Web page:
Food waste worldwide emits up to 3.3 billion tonnes of carbon dioxide per year into the atmosphere – or about 1,000 tonnes of carbon dioxide per minute. If food waste were a country, it would be the third largest source of greenhouse gas emissions after China and the United States. A total of 1.3 million tonnes of food waste (i.e. food and drink thrown away that was, at some point prior to disposal, edible) was thrown away in 2018 in Sweden (one percent of the world’s food waste). This corresponds to an average of 133kg of waste per person in one year. Food waste occurs for a number of reasons – during production, whilst in the sales channels, or in households. A large part of the food waste in the grocery trade is made up by fully edible food that is thrown away due to over-orders — shelves are continuously filled, meaning older products, or products not fulfilling aesthetic criteria are removed or even crushed.
ReWaste is a collaborative project where 50 companies and organizations develop methods to save edible food and reduce food waste in Sweden.
Axfoundation is a project partner in ReWaste and contributes with knowledge, contacts and analysis, primarily in business modeling and communication work linked to desired behavioral changes among consumers and organizational representatives. The result of the project will be an important tool for large-scale decentralized redistribution of surplus food throughout Sweden. This is an important step in reducing unnecessary food waste, which is one of Axfoundation’s focus areas within the Circular Economy program area.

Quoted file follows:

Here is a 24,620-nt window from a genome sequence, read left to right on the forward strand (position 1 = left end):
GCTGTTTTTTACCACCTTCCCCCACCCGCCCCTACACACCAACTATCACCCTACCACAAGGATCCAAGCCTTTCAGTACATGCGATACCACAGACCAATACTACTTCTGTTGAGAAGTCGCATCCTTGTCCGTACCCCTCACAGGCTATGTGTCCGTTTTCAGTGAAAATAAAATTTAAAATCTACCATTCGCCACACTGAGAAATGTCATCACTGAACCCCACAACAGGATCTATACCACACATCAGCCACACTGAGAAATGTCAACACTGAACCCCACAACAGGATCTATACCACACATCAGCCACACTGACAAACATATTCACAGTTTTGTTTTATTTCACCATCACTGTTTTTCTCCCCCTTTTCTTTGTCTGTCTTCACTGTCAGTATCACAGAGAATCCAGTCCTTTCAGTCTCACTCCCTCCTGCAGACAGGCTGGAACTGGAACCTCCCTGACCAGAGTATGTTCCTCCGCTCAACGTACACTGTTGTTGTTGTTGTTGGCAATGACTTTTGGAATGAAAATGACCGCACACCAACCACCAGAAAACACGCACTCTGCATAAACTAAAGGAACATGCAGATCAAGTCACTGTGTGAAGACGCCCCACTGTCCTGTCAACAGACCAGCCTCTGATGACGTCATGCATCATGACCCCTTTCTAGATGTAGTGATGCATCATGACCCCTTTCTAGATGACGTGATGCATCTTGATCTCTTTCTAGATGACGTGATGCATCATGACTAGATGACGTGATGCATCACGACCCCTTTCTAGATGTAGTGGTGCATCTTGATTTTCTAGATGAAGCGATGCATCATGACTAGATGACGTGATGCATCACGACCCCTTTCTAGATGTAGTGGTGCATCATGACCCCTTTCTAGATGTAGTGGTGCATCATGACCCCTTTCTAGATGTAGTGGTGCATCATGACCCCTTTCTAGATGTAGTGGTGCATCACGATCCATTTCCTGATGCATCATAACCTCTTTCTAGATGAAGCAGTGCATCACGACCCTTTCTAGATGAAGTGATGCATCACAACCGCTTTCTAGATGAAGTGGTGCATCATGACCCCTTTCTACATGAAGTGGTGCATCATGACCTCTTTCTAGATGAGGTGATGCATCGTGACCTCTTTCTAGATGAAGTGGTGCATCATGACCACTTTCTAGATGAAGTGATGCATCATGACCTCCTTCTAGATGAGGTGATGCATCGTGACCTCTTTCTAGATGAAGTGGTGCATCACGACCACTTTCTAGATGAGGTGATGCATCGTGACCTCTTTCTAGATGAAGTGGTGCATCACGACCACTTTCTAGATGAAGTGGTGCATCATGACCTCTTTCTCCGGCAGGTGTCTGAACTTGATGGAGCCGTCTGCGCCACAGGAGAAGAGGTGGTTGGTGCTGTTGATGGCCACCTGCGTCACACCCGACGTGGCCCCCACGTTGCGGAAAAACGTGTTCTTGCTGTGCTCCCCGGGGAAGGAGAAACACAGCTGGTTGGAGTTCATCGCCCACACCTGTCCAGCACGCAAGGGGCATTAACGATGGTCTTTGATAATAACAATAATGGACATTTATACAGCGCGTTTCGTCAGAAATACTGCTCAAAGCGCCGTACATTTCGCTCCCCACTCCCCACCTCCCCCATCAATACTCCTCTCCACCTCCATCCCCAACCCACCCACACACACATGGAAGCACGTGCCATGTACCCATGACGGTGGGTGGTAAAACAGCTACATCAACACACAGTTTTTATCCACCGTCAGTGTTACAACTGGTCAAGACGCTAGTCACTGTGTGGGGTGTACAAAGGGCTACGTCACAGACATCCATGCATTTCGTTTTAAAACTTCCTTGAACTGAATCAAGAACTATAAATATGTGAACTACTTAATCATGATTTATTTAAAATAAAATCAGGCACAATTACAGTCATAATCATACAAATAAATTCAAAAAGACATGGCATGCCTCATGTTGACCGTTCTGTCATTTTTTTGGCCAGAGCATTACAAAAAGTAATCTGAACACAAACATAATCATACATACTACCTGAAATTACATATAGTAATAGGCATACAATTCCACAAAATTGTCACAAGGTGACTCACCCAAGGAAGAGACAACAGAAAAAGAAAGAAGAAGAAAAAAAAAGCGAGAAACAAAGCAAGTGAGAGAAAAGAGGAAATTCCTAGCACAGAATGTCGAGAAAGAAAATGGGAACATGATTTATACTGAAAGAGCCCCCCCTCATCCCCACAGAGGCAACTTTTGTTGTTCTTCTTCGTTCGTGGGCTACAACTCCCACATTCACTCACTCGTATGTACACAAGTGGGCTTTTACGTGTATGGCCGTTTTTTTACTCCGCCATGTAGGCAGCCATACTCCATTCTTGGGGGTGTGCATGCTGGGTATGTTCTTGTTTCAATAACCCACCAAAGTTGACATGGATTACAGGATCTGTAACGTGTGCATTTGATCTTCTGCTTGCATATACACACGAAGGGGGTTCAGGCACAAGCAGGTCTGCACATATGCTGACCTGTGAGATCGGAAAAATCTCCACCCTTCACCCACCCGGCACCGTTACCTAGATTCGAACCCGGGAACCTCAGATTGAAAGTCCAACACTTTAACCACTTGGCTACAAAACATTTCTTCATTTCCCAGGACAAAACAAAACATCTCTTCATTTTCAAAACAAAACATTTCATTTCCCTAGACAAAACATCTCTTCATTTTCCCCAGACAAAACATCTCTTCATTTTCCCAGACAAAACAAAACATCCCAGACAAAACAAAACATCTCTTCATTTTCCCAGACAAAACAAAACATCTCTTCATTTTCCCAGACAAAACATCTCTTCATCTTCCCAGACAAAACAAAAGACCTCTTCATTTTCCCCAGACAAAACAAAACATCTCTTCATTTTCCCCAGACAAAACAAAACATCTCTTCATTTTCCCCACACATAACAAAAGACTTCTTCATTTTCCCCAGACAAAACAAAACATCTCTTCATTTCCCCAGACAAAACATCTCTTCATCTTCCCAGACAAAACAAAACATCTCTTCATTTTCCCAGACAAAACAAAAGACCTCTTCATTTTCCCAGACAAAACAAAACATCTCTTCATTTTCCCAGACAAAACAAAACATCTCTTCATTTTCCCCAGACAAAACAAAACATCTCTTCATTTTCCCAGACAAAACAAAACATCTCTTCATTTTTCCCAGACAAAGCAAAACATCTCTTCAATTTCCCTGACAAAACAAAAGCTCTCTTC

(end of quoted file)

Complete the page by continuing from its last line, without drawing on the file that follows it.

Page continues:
ReWaste aims to reduce food waste in Sweden by developing efficient systems for redistributing surplus food. Excess food is food that can be eaten, but risks being sorted out as waste because it cannot be sold. This could be, for example, a sad-looking tomato, a package of potatoes with a broken label or an item in which the store’s sell-by date has passed, but not its best-before date. The project focuses on restaurants and schools that can take advantage of surplus food that stores and wholesalers would otherwise have thrown away.
The aim of the initiative is also to produce useful recommendations, guides and materials for logistics, new business models, IT systems, as well as communication and behavioral changes, so that new companies and organizations can easily set up their own redistribution systems. To know what works, we need to really test. These tests constitute good opportunities to try out our recommendations, guides and materials in real time before launching them widely.
By showing that it is possible to cook good food from things that are often thrown away or are found at home, we also hope to inspire students and restaurant customers to new ways of thinking. This is an educational effort to change attitudes and behaviors to reduce food waste in Swedish households.
In order to reduce food waste in a long-term and practically feasible way, many actors need to work together. The ReWaste project is led by Chalmers Industriteknik, with approximately 50 actors (schools, municipalities, transport companies, courier companies, restaurants, shops, wholesalers and more) working together on solutions for logistics, new business models, IT systems, communication, as well as behavioral changes, to reduce food waste, both in stores and in the home environment. The project started in the autumn of 2019 and is expected to run until December 2021.